4.4.2. Elimination of Landmarks with High Uncertainty

In order to achieve accurate navigation over long distances, errors in landmark matching and reconstruction processes must have a very small effect on every motion estimation step. Sources of 3D landmark outliers vary from the inaccurate camera calibration and physical image noise to the detection of features and matching errors, these will lead to some 3D points that do not really exist. When these landmarks are used, there is no doubt that the result would be ruined. Thus, we need to eliminate the 3D points that are less precise [31].

For a given stereo system with fixed intrinsic and extrinsic parameters (baseline), during the 3D reconstruction procedure, using the direct triangulation model , the derivative of to is , replace by , the relationship of depth and disparity can be written as: , . Though the uncertainty induced by triangulation is not a simple scalar function of distance to the point as it is also skewed and oriented [32], we can note that the influence for the same uncertainty of disparity will become greater as the depth increases, and the accuracy of the depth estimation will decrease. Therefore, in our experiments, reconstructed 3D points with negative depth or with depth over 50 meters are eliminated. After eliminating the 3D outliers, 3D landmarks of reference stereo frames are stored. In the future work, we will take into account other factors for more accurate estimation.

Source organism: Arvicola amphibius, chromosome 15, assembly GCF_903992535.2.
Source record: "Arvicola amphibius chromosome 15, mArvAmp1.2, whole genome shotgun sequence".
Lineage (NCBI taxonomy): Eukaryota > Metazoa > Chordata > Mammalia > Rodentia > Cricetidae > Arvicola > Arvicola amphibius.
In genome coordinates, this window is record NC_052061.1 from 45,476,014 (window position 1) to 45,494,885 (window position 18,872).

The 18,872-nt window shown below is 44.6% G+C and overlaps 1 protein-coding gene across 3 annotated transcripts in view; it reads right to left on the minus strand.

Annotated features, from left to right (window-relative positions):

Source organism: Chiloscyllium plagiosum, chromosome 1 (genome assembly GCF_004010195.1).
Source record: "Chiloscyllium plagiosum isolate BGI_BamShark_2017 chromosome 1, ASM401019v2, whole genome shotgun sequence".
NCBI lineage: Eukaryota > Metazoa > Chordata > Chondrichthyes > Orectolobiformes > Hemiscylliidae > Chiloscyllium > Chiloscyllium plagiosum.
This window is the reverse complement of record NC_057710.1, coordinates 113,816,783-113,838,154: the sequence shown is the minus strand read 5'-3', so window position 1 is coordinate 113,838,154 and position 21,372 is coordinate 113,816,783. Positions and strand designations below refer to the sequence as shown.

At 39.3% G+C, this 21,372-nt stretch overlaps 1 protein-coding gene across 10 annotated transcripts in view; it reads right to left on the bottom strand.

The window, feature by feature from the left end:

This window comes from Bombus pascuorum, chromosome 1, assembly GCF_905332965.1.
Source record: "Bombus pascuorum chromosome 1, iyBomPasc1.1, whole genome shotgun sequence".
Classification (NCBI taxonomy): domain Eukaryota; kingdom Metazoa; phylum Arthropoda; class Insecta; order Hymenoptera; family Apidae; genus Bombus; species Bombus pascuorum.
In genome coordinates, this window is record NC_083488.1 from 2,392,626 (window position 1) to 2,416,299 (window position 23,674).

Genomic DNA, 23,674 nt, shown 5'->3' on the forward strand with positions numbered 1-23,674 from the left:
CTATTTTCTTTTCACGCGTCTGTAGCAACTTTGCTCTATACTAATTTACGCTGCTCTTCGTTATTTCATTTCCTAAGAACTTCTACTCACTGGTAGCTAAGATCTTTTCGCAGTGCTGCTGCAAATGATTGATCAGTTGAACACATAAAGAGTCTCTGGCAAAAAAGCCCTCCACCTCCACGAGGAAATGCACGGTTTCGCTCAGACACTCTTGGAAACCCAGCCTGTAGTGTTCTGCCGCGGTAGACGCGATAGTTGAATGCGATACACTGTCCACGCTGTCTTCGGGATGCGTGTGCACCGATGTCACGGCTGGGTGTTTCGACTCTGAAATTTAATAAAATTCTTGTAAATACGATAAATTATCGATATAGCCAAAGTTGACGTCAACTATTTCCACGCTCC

4.5. Multiframes-Based Temporal Features Tracking
4.5.1. 2D Feature Tracking and Outlier Removing

In order to find the corresponding features in continuous frames, there are two alternative methods: the classic method is to detect features for every new frame, then use a matching method between frames. Another method is to use optical flow by detecting the features in the first frame and then using a tracking method to track these features and to obtain their position in the current frame. As the geometric relationship between consecutive frames is unknown, both the computation of epipolar line and the use of ZNCC are method are time consuming; thus we choose Kanade-Lucas-Tomasi feature tracker [33] to track the key features.